Manic Street Preachers on 'Futurology:' 'It's Like 'Generation Terrorists' but More Cultured'

The band compare their latest album to their 1992 debut.

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Manic Street Preachers have compared their new album "Futurology" with their 1992 debut "Generation Terrorists."

Speaking with NME, the band's bassist Nicky Wire says that like their debut album, "Futurology" is "ludicrous in its ambition."

"We're trying to talk about abstract art movements in a f--king three-minute pop song, and there's so much eastern Russian stuff in there on songs like 'Black Square' and 'Mayakovsky.' It's got the same ambition as 'Generation Terrorists', but it's more cultured. It has that intent, though: it's got the post-punk jaggedness of 'The Holy Bible,' but it merges that with the retro-futurism we've always been obsessed with."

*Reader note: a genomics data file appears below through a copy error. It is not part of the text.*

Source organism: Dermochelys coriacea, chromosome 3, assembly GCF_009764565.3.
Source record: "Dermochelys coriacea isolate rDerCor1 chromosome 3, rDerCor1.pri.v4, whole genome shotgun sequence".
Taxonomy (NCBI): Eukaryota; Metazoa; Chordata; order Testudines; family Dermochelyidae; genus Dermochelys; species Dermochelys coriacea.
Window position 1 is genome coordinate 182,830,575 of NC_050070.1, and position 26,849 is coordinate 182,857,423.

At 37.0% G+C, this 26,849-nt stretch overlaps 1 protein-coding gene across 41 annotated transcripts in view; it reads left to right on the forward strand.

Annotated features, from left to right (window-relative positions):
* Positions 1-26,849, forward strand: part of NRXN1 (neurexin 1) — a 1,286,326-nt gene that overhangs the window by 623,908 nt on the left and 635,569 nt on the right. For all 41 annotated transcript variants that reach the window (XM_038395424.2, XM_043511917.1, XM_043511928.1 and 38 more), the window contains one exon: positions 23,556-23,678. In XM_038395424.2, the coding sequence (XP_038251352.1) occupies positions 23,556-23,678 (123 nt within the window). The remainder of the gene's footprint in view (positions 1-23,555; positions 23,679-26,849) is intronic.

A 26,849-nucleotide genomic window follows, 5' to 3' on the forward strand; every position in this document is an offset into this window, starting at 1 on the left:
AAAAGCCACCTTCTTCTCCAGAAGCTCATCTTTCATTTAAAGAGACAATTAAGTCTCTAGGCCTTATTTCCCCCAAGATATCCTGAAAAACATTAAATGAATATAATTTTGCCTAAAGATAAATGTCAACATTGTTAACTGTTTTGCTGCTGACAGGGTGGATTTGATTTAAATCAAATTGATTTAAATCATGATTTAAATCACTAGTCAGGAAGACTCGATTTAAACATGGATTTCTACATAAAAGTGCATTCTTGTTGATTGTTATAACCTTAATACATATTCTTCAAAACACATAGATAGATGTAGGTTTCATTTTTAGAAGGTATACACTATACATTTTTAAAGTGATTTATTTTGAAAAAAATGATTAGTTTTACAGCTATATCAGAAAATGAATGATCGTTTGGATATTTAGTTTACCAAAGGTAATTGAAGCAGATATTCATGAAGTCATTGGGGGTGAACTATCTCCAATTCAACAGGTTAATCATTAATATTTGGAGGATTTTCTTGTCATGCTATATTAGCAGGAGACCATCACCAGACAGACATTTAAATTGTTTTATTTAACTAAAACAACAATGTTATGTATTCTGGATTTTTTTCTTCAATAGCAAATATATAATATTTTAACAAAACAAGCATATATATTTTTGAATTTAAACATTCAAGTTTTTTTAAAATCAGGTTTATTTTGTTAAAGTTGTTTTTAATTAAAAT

Elsewhere in the feature, Wire says that he admires Russell Brand's "contrary" ideas about abstaining from voting but that ultimately he feels "reality" won in the comedian's quest for a revolution based around abstaining from voting.

"There's a bit of me that just loves people being d-ckheads and being absolutely contrary," he says. "But then I spent most of my life thinking that democracy is one of the greatest things about living in this country. So there's the ying and the yang of the great Situationist spectacle, and reality. I think reality won in the end. I think voting should be compulsory under law, anyway. The bottom line was he didn't seem to have any policy apart from 'drug rehabilitation for all!'"


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    reading the headline out of context, sounds like some obscene new cult from Hollywood.